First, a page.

Take any area — environment, labor, education, taxes, health — and go to the websites of public-interest groups in that field. You will find page after page of minor adjustments, quiet repeals, no-big-deal new policies, all of them cruel, destructive, and harmful. A silent change in regulations, an executive order, a funding cutoff. No headlines. Below the radar. Again and again and again. Head Start, everybody’s favorite government program, is being targeted for “improvement” by leaving it to the tender mercies of Mississippi and Alabama. An AIDS program that helps refugees in Africa and Asia gets its funding cut because one of the seven groups involved once worked with the United Nations, which once worked with the Chinese government, which once supported forced abortions.
So what manner of monster is behind these outrages? I have known George W. Bush slightly since we were both in high school, and I studied him closely as governor. He is neither mean nor stupid. What we have here is a man shaped by three intertwining strands of Texas culture, combined with huge blinkers of class. The three Texas themes are religiosity, anti-intellectualism, and machismo. They all play well politically with certain constituencies.
Let’s assume the religiosity is genuine; no one is in a position to know otherwise. I leave it to more learned commentators to address what “Christian” might actually mean in terms of public policy.
The anti-intellectualism is also authentic. This is a grudge Bush has carried at least since his college days when he felt looked down on as a frat rat by more cerebral types. Despite his pedigree and prep schools, he ran into Eastern stereotypes of Texans at Yale, a common experience at Ivy schools in that time. John F. Kennedy, the consummate, effortlessly graceful, classy Harvard man, had just been assassinated in ugly old Dallas, and Lyndon Johnson’s public piety gave many people the creeps. Texans were more or less thought of as yahoo barbarians somewhere between the Beverly Hillbillies and Deliverance. I do not exaggerate by much. To have a Texas accent in the East in those days was to have 20 points automatically deducted from your estimated IQ. And Texans have this habit of playing to the stereotype — it’s irresistible. One proud Texan I know had never owned a pair of cowboy boots in his life until he got a Nieman Fellowship to Harvard. Just didn’t want to let anyone down.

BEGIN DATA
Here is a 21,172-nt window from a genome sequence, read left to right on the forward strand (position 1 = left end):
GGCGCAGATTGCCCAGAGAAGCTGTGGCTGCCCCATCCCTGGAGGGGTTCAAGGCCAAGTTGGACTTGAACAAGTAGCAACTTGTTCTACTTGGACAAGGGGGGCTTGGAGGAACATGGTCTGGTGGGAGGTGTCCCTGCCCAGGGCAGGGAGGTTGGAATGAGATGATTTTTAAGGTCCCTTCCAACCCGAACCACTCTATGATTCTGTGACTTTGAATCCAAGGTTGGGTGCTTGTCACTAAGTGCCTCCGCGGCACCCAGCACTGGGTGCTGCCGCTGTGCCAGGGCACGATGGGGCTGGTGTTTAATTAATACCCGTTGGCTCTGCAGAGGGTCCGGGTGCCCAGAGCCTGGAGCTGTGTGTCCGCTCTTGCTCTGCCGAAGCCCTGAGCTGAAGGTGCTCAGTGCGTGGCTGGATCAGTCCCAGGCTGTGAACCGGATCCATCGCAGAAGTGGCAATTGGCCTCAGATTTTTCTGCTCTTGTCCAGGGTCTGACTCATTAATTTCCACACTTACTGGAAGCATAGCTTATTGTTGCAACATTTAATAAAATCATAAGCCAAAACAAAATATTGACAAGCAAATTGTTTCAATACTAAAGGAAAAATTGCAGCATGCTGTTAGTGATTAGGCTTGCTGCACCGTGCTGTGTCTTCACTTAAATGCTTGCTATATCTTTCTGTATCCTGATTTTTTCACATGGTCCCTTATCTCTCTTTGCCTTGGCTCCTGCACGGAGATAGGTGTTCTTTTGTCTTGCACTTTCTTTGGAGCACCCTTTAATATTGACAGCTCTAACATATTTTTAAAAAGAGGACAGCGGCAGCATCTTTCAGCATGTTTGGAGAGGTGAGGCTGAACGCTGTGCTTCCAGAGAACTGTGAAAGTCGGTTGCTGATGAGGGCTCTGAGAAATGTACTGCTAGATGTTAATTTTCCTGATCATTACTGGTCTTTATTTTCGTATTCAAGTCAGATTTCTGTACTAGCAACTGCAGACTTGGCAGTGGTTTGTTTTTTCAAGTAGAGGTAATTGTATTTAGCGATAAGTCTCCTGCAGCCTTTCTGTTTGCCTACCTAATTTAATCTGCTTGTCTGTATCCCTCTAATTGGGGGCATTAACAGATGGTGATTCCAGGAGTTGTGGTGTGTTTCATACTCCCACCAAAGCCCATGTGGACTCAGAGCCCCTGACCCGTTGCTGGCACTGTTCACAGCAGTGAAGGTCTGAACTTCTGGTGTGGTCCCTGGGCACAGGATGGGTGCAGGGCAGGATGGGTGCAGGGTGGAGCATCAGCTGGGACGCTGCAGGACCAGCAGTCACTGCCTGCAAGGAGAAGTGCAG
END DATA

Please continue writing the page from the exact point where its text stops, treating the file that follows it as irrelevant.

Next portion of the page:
For most of us who grow up in the “boonies” and go to school in the East, it’s like speaking two languages — Bill Clinton, for example, is perfectly bilingual. But it’s not unusual for a spell in the East to reinforce one’s Texanness rather than erode it, and that’s what happened to Bush. Bush had always had trouble reading — we assume it is dyslexia (although Slate’s Jacob Weisberg attributes it to aphasia); his mom was still doing flash cards with him when he was in junior high. Feeling intellectually inferior apparently fed into his resentment of Easterners and other known forms of snob.
Bush once said, “There’s a West Texas populist streak in me, and it irritates me when these people come out to Midland and look at my friends with just the utmost disdain.” In his mind, Midland is the true-blue heartland of the old vox pop. The irony is that Midland along with its twin city, Odessa, is one of the most stratified and narrow places in the country. Both are oil towns with amazingly strict class segregation. Midland is the white-collar, Republican town; Odessa is the blue-collar, Democratic town. The class conflict plays out in an annual football rivalry so intense that H.G. Bissinger featured it in his best-selling book, Friday Night Lights. To mistake Midland for the volk heartland is the West Texas equivalent of assuming that Greenwich, Connecticut, is Levittown.
In fact, people in Midland are real nice folks: I can’t prove that with statistics, but I know West Texas and it’s just a fact. Open, friendly, no side to ’em. The problem is, they’re way isolated out there and way limited too. You can have dinner at the Petroleum Club anytime with a bunch of them and you’ll come away saying, “Damn, those are nice people. Sure glad they don’t run the world.” It is still such a closed, narrow place, where everybody is white, Protestant, and agrees with everybody else. It’s not unusual to find people who think, as George W. did when he lived there, that Jimmy Carter was leading the country toward “European-style socialism.” A board member of the ACLU of Texas was asked recently if there had been any trouble with gay bashing in Midland. “Oh, hell, honey,” she drawled, “there’s not a gay in Midland who will come out of the closet for fear people will think they’re Democrats.”